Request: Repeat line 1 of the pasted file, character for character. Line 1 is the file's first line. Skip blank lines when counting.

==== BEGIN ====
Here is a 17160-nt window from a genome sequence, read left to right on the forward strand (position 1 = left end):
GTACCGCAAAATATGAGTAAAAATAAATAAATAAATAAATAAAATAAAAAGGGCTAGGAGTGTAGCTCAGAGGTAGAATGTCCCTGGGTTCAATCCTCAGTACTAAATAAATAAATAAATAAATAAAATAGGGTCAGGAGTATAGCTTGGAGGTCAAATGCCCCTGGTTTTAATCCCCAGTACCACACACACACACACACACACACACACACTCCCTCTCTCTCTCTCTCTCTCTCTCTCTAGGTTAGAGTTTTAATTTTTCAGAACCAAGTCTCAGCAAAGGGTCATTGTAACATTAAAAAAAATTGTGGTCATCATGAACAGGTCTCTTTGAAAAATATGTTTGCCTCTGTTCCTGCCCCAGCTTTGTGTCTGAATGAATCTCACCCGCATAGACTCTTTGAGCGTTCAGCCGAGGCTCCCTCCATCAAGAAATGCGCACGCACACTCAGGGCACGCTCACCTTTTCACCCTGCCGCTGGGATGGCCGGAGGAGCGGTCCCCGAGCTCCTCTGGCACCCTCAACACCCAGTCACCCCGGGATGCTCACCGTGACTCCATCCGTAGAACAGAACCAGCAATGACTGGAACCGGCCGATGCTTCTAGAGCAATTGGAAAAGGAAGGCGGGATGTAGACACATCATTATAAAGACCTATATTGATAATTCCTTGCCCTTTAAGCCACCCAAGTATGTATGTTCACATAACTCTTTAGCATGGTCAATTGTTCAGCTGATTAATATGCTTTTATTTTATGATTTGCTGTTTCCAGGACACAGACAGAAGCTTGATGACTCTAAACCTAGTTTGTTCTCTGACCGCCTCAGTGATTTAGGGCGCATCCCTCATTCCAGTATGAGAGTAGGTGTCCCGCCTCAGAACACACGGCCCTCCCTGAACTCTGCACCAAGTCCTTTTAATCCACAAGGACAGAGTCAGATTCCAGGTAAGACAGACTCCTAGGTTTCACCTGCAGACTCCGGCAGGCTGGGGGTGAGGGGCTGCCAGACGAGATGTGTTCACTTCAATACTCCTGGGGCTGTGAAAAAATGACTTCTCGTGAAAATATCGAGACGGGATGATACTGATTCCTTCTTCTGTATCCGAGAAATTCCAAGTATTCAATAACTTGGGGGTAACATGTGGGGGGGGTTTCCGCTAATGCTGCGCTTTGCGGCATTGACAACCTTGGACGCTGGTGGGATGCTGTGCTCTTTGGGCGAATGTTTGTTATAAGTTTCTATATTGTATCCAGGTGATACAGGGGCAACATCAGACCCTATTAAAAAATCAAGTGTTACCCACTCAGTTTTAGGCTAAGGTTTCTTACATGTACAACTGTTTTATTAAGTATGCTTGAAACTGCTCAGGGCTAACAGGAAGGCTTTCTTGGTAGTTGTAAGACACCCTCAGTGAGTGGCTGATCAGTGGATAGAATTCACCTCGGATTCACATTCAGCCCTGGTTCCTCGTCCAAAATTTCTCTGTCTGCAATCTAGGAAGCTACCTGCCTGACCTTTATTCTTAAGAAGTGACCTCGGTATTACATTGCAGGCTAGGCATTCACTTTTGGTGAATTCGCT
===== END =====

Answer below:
Here is a 17160-nt window from a genome sequence, read left to right on the forward strand (position 1 = left end):